Un'Ruly's Union Square African Hair-Touching Experiment Wasn't as Creepy as We Thought It Would Be
It doesn't matter what you look like: Walking, riding, standing, or existing in New York City while female (or gender nonconforming) is bound to get you unwanted attention. Whether it's that dude smirking at you on the subway or a drunk person shouting "faggot priest!" in your face (true story, happened to me this week), living here means accepting the fact that your personal appearance will be scrutinized and vocally critiqued, maybe even on a daily basis.
From left: Maliha Ahmad, Joliana Hunter, and Jade Gardner hold signs for un'ruly's social experiment.
On top of that, black women also have to deal with a pervasive, often invasive fascination with their hair. "Are we so different that touching us is as intriguing as touching a snake? Is our hair taboo?" Antonia Opiah asked in a Huffington Post op-ed last month about white people's embarrassing tendency to pet African hair like a curious baby grabbing at cat fur.
So when Opiah announced that her media company, un'ruly, would willingly be sending black models to Union Square not just to invite commentary, but to invite strangers to touch their hair, we were awed. Union Square? New York City's peeper population homebase? It was a brave social experiment and public art piece--one designed to foster discussion about black hair, femininity, personal space, ownership of that space, and taboo.
On Thursday, three models--each with different types of African hair--held signs in Union Square that read, "YOU CAN TOUCH MY HAIR." Maliha Ahmad, a petite 27-year-old model with a soft, wavy 'fro that framed her face like a cloud, told me she was asked the question on a daily basis.
"It's almost like someone saying, 'Can I touch your skin?'" Ahmad said. "But that's why we're out here. We're trying to figure out the curiosity behind it. Why is it something that is a question consistently?"
"I get strangers asking questions about my hair--they call me Cheetos," Joliana Hunter, another un'ruly participant with slender, ginger dreads, said. "The questions put me off. It's like you're an outsider, you're something strange."
"There's no such thing as 'good hair,'" Ahmad added. "'Good hair' is terminology that's been made up--let's go back to slavery--by white people. Good hair is straight, it's fine, it's thin, and it made black people feel like their hair is bad. But we need to break out of that. It's 2013."
But while some had anticipated a lot of white people gawking, much of the questions about the models and their hair--Ahmad's natural fro, Hunter's dyed dreads, and Gardner's sleek weave--came from the natural hair community, black women who feel that by leaving their hair natural, they're shrugging off the cultural imperative to be more "white," the models said.
Jade Gardner, the model with the weave, told me that some people had tried to "convert" her to natural hair while she stood with the sign. "A lot of people wear extensions--black, white, Indian, Asian. It's diverse," she said. "Black people have different textures of hair, long, straight, some really kinky and curly. I've lived in America all my life. European women wore wigs, Cleopatra wore wigs--in a sense, this is also part of our roots, to wear wigs."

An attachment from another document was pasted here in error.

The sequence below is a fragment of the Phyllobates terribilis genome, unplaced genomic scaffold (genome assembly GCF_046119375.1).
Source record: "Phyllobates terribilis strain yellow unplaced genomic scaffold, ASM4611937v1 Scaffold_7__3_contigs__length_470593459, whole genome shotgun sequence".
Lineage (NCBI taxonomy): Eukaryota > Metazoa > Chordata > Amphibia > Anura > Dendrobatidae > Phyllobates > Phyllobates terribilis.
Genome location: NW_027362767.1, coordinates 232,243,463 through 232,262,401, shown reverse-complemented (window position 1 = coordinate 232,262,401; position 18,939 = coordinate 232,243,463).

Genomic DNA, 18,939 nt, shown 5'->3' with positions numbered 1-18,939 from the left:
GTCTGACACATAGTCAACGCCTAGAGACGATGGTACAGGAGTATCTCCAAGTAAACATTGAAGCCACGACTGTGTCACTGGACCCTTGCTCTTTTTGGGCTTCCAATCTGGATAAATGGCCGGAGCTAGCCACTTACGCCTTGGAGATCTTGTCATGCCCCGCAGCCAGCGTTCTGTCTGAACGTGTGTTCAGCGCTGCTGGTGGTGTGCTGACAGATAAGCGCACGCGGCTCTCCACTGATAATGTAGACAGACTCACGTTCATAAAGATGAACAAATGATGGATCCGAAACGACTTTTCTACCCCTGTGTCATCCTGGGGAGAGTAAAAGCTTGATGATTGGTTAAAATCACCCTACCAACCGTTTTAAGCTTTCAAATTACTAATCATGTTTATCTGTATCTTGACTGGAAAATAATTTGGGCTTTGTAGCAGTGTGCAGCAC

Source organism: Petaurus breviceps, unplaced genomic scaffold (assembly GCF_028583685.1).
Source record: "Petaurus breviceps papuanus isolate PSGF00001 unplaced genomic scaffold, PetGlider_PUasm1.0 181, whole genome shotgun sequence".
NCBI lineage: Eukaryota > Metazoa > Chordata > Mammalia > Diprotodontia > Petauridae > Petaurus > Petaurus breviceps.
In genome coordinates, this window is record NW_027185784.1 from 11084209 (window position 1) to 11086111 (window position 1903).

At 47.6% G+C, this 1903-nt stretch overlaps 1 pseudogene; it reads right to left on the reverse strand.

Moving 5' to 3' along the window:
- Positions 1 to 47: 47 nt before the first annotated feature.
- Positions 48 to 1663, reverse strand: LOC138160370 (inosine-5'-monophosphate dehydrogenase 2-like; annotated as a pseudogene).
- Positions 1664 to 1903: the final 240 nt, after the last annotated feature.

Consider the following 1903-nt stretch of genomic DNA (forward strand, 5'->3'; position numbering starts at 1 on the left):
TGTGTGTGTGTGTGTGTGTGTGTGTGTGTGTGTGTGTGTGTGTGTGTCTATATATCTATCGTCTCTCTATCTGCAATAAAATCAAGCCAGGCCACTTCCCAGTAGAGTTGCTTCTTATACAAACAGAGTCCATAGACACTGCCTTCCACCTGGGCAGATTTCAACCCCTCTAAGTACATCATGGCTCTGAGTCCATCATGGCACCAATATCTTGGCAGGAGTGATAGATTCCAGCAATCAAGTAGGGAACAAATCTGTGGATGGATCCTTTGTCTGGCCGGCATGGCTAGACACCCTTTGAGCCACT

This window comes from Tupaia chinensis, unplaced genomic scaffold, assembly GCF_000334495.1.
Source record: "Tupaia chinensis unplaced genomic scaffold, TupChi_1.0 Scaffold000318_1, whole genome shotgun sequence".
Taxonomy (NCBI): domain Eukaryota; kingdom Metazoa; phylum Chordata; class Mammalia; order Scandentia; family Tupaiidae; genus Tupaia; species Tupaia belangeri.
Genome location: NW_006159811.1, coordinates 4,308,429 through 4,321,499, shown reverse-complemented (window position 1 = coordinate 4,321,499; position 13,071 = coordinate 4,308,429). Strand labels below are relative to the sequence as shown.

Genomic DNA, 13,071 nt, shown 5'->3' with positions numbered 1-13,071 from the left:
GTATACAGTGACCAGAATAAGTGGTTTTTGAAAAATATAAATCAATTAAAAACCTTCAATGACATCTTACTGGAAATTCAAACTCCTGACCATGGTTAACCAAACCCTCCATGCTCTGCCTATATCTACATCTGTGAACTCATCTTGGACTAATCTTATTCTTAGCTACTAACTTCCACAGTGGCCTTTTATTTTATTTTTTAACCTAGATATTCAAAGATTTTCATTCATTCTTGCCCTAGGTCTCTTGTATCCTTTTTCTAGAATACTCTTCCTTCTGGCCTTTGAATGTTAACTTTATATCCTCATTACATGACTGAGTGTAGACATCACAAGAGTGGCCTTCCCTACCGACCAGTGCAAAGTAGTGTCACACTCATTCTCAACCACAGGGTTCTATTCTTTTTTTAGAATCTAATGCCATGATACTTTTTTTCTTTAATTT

While I was talking to Gardner, Michael Marcusa, a 24-year-old white Ph.D. student Gardner had been speaking to earlier came up and started rubbing the back of her head. "I'm a pretty easy going person," she said, when I asked her if that made her uncomfortable.
Michael Marcusa learns about African hair from Joliana Hunter (left) and Jade Gardner (right).
Marcusa said he'd never really thought about African hair until he walked out of the subway and saw women holding signs.
"I've never gone up to someone and asked, 'Can I touch your hair?'" he said. "I didn't really look at it as an experience about race--the more interesting part of it for me was that people were holding signs that said 'you can touch my hair' and only 1 percent of people came up and did it," he said. For Marcusa, "it was more a social experiment about shyness," he said.
Other natural-haired women in the crowd said they actually enjoyed it when white people ask about their hair, largely because it made them feel embraced instead of other-ized.
Carrie Suter, a 21-year-old singer, and her friends Victoria Nelson and Crystal Miller were hanging toward the outer edge of the crowd when I asked them how they felt about the display. Suter just went natural, she told me, and she loves it--even when people ask to touch. "When I have natural hair and people want to touch it, it's a good thing," Suter said. "It feels accepted," she added.
"But it depends on how they approach you," Miller noted. "Like if they said, 'Ugh, can I touch your hair,' I'd say no." But if they were nice about it, she said, she'd take the question as a compliment.
Left to right: Suter, Miller, and Nelson decide whether they'll go up to touch models' hair.
Some white people did walk up toward the outer edges of the crowd, or slow their pace to look at the signs, but most kept walking. And despite some fears that the display would turn into a circus of unwanted attention, most of the commentary was positive, the models said.
"I thought that we were going to have a negative backlash. I thought there were going to be a lot of black women in the natural hair community would come up to us and shame us," Hunter said. "It's been so wonderful, and we had a lot of natural-haired women participating. I'm just really happy that it was completely positive."
"[This] is very very beautiful," Roy Woodbine, 44, an actor and spoken word poet with light brown dreads spun on top of his head, added. "Our hair is part of our cultural makeup, and even if you're of European descent, you still have your African descent," he added.
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